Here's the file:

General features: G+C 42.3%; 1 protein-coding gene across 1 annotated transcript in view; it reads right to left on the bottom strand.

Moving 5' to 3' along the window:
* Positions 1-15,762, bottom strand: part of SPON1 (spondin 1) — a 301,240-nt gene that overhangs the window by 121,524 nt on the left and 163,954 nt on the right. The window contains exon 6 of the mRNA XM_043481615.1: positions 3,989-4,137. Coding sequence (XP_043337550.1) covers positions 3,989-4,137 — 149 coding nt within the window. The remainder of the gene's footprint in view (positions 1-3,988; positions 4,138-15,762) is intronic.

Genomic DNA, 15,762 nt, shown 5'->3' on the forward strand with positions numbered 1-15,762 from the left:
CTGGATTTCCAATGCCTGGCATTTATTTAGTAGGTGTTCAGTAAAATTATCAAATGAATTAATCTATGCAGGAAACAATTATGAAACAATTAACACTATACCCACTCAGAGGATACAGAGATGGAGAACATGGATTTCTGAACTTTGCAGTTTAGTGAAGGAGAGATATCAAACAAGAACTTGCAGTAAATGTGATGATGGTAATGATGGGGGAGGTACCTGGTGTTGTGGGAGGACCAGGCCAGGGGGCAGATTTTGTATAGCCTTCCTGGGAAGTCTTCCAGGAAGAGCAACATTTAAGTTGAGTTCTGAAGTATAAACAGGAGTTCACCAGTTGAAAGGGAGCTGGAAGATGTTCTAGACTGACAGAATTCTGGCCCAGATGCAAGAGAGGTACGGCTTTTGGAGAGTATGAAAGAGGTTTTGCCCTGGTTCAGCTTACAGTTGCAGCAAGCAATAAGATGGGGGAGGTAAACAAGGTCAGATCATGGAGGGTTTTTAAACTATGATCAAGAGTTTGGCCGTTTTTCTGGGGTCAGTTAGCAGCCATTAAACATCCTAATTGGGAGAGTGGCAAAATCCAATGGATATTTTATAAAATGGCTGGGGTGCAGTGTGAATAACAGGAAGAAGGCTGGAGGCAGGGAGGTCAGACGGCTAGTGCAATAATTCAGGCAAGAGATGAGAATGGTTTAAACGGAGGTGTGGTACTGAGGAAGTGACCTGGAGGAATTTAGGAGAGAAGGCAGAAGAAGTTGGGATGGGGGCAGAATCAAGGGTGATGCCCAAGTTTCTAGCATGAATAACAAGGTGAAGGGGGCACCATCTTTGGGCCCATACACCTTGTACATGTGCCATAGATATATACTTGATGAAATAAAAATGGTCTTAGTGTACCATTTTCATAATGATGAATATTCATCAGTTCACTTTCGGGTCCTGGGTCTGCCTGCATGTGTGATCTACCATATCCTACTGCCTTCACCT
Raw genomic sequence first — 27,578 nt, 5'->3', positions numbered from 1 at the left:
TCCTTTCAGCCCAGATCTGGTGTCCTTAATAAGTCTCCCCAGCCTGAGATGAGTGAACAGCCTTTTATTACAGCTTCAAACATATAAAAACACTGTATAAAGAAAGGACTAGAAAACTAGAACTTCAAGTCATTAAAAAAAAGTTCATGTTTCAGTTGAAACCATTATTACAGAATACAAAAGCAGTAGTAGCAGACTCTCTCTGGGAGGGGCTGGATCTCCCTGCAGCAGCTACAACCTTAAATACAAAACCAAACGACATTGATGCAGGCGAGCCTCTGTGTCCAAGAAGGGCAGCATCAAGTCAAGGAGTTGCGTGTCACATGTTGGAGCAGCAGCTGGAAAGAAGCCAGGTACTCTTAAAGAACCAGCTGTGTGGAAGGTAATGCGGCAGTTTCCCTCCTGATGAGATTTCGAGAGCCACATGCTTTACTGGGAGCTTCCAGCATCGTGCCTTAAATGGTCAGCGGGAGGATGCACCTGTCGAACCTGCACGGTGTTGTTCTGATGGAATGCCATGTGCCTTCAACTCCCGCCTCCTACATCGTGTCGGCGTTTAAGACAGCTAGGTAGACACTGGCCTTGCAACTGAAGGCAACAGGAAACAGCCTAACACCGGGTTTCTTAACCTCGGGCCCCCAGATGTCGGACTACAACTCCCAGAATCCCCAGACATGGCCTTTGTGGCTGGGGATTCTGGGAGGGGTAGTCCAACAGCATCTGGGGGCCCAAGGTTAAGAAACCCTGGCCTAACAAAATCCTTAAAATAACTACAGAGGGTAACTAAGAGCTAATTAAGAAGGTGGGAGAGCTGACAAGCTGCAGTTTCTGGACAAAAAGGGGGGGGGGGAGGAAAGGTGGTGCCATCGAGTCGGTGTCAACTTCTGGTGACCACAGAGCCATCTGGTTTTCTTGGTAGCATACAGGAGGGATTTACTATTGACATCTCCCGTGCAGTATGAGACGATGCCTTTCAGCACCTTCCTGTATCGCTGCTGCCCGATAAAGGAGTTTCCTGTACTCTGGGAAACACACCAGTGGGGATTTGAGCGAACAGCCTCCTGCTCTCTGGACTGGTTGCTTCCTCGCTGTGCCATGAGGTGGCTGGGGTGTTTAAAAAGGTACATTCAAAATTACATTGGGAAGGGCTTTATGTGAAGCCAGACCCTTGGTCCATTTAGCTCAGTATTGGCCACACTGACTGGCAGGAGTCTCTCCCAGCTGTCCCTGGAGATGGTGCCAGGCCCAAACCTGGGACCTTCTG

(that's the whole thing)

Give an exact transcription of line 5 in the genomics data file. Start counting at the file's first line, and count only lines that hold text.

CTGGATTTCCAATGCCTGGCATTTATTTAGTAGGTGTTCAGTAAAATTATCAAATGAATTAATCTATGCAGGAAACAATTATGAAACAATTAACACTATACCCACTCAGAGGATACAGAGATGGAGAACATGGATTTCTGAACTTTGCAGTTTAGTGAAGGAGAGATATCAAACAAGAACTTGCAGTAAATGTGATGATGGTAATGATGGGGGAGGTACCTGGTGTTGTGGGAGGACCAGGCCAGGGGGCAGATTTTGTATAGCCTTCCTGGGAAGTCTTCCAGGAAGAGCAACATTTAAGTTGAGTTCTGAAGTATAAACAGGAGTTCACCAGTTGAAAGGGAGCTGGAAGATGTTCTAGACTGACAGAATTCTGGCCCAGATGCAAGAGAGGTACGGCTTTTGGAGAGTATGAAAGAGGTTTTGCCCTGGTTCAGCTTACAGTTGCAGCAAGCAATAAGATGGGGGAGGTAAACAAGGTCAGATCATGGAGGGTTTTTAAACTATGATCAAGAGTTTGGCCGTTTTTCTGGGGTCAGTTAGCAGCCATTAAACATCCTAATTGGGAGAGTGGCAAAATCCAATGGATATTTTATAAAATGGCTGGGGTGCAGTGTGAATAACAGGAAGAAGGCTGGAGGCAGGGAGGTCAGACGGCTAGTGCAATAATTCAGGCAAGAGATGAGAATGGTTTAAACGGAGGTGTGGTACTGAGGAAGTGACCTGGAGGAATTTAGGAGAGAAGGCAGAAGAAGTTGGGATGGGGGCAGAATCAAGGGTGATGCCCAAGTTTCTAGCATGAATAACAAGGTGAAGGGGGCACCATCTTTGGGCCCATACACCTTGTACATGTGCCATAGATATATACTTGATGAAATAAAAATGGTCTTAGTGTACCATTTTCATAATGATGAATATTCATCAGTTCACTTTCGGGTCCTGGGTCTGCCTGCATGTGTGATCTACCATATCCTACTGCCTTCACCT